Summary The financial reward for developing successful new oncology products appears to be greater than ever. However, obtaining and carefully spending investment funds, not technical or regulatory obstacles, is now the greatest challenge to achieving success in developing new therapeutic modalities for the oncology market. The current reality demands that AngioGenex adopts

new strategies that minimize cost and maximize the chance of clinical success for new agents.

Find Out More To find out more about AngioGenex, please visit the company’s Web site at or send an e-mail to AngioGenex is currently seeking $5 million to bring its first therapeutic through completion of Phase One clinical development. Please contact William Watson at for details.

Footnotes: 1 Lewis T, Chasing a cure, Medical Marketing and Media, October 2008. 2 Perk J et al. Id family of helix-loop-helix proteins in cancer. Nature Reviews Cancer 2005; 5: 603-614. 3 Parkinson DR, Ziegler J, Educating for personalized medicine: a perspective from oncology, Clin Pharmacol Ther. 2009; 86:23-5. 4 Kolata G, Altman LK, Forty Years’ War; Weighing Hope and Reality in a Cancer Battle, Published August 28, 2009. 5 Kolata G, Pollack A, The Evidence Gap: Costly Cancer Drug Offers Hope, but Also a Dilemma, New York Times; Published: July 6, 2008. 6 Shaked Y, Henke E, Roodhart JM, Mancuso P, Langenberg MH, Colleoni M, Daenen LG, Man S, Xu P, Emmenegger U, Tang T, Zhu Z, Witte L, Strieter RM, Bertolini F, Voest EE, Benezra R, Kerbel RS, Rapid chemotherapy-induced acute endothelial progenit or cell mobilization: implications for antiangiogenic drugs as chemosensitizing agents. Cancer Cell. 2008; 14: 263-73. Disclaimer: ;OPZJVYWVYH[LWYVÄSLPZIHZLK\WVUPUMVYTH[PVUWYV]PKLKI` [OLPZZ\LYVYJVTWHU`YLWYLZLU[H[P]L;OLPUMVYTH[PVUPZUV[PU[LUKLK[V ILHUKZOHSSUV[JVUZ[P[\[LHUVMMLY[VZLSSVYZVSPJP[H[PVUVMHU`VMMLY[V I\`HU`ZLJ\YP[PLZ0[PZPU[LUKLKMVYPUMVYTH[PVUW\YWVZLZVUS`HUK[V PUJYLHZLH^HYLULZZVM(UNPV.LUL_0UJ :HML /HYIVY :[H[LTLU[!  ;OL Z[H[LTLU[Z PU [OPZ HK]LY[VYPHS YLSH[PUN [V M\[\YL WYVK\J[Z WHY[ULYZOPWZ [LJOUVSVN` HUK WVZP[P]L KPYLJ[PVU HYL MVY^HYKSVVRPUNZ[H[LTLU[Z^P[OPU[OLTLHUPUNVM[OL7YP]H[L:LJ\YP[PLZ 3P[PNH[PVU9LMVYT(J[VM :VTLVYHSSVM[OLHZWLJ[ZHU[PJPWH[LKI` [OLZLMVY^HYKSVVRPUNZ[H[LTLU[ZTH`UV[PUMHJ[VJJ\Y-HJ[VYZ[OH[ JV\SK JH\ZL VY JVU[YPI\[L [V Z\JO KPMMLYLUJLZ PUJS\KL I\[ HYL UV[ SPTP[LK[VJVU[YHJ[\HSKPMÄJ\S[PLZKLTHUKMVY(UNPV.LUL_»ZJVTTVUZ[VJR HUK[OLJVTWHU`»ZHIPSP[`[VVI[HPUM\[\YLÄUHUJPUN4PJYVJHW9L]PL^ THNHaPULTH`OH]LYLJLP]LK JHZOHUKVYZ[VJR[VW\ISPZOHUK WYPU[[OPZJVYWVYH[LWYVÄSL4PJYVJHW9L]PL^THNHaPULKPZJSHPTLYZHWWS` HUK TH` IL YL]PL^LK H[ ^^^TPJYVJHWYL]PL^JVTKPZJSHPTLYWOW )LMVYLPU]LZ[PUNPUHU`ZLJ\YP[`YLHKLYZHYLZ[YVUNS`HK]PZLK[VYL]PL^ HSS W\ISPJ ÄSPUNZ VM [OL PZZ\LY VM Z\JO ZLJ\YP[` ^OPJO JHU IL MV\UK H[ ^^^ZLJNV] HZ ^LSS HZ ^HYUPUNZ W\ISPZOLK I` [OL :,* H[ ^^^ZLJ NV]PU]LZ[VYZ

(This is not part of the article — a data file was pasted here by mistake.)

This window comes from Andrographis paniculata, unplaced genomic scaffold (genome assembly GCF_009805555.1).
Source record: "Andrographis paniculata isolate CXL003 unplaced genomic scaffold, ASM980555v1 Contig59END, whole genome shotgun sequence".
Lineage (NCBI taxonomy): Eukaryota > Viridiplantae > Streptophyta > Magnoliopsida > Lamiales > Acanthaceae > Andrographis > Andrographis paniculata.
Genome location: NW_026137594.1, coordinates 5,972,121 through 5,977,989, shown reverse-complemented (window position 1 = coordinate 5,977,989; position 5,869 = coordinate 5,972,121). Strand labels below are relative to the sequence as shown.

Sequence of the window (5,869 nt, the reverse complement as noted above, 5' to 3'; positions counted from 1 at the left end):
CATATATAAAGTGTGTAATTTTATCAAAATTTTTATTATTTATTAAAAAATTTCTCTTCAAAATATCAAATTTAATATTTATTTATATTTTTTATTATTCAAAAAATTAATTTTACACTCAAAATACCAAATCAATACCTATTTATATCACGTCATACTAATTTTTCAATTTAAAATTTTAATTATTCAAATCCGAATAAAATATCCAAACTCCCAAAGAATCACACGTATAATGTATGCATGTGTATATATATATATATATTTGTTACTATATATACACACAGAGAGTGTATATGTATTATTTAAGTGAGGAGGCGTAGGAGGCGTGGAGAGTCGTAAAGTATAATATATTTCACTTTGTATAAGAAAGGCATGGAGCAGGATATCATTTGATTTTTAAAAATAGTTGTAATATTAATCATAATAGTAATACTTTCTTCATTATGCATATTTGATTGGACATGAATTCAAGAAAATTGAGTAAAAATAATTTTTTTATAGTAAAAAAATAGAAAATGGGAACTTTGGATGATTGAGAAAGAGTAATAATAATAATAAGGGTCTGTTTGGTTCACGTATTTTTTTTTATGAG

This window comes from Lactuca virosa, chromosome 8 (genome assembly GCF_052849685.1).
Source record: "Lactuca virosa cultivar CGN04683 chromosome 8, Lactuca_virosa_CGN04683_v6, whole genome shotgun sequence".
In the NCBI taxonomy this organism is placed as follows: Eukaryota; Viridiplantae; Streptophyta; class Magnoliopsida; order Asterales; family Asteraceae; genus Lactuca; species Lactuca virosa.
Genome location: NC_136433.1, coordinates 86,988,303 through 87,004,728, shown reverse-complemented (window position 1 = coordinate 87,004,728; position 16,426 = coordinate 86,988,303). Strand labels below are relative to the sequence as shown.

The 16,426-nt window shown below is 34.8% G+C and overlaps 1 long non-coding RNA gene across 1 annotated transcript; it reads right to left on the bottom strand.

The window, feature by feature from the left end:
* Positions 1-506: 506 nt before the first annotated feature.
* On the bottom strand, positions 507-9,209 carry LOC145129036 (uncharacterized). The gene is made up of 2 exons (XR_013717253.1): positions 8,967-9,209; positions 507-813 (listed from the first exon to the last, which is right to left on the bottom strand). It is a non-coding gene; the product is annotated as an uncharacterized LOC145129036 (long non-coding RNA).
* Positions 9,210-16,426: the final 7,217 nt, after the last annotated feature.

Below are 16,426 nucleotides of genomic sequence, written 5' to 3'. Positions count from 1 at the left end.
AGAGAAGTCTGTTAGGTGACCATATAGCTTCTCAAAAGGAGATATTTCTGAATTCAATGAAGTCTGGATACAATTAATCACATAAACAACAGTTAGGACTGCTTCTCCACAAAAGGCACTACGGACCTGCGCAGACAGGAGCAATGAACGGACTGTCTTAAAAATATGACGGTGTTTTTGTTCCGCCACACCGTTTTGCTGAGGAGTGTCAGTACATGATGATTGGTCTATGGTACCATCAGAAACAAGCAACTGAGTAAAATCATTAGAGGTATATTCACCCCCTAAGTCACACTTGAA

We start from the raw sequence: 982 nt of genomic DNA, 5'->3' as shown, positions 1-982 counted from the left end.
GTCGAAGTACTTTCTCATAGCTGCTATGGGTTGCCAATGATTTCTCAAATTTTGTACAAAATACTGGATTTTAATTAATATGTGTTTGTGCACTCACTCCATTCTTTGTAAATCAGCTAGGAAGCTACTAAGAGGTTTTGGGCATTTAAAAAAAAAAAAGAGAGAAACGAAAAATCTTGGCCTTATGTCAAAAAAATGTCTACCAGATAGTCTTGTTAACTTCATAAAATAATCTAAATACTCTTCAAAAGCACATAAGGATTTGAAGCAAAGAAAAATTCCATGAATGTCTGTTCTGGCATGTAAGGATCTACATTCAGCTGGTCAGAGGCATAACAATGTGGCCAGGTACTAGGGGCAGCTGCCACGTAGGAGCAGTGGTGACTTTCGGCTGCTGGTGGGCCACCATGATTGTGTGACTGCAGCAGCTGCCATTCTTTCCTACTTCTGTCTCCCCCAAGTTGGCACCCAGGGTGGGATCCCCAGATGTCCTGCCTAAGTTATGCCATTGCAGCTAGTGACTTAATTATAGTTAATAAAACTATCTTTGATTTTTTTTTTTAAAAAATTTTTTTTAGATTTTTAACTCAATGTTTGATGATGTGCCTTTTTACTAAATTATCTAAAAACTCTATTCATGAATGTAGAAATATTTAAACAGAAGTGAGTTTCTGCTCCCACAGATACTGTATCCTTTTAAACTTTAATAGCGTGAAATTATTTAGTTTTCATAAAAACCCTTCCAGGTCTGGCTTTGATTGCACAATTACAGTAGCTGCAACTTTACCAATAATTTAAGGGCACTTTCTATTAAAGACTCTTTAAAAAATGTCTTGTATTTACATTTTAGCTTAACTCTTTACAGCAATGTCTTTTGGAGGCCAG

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This initial column will address the duties of the Financial Industry Regulatory Authority (FINRA). The FINRA Web site states the following: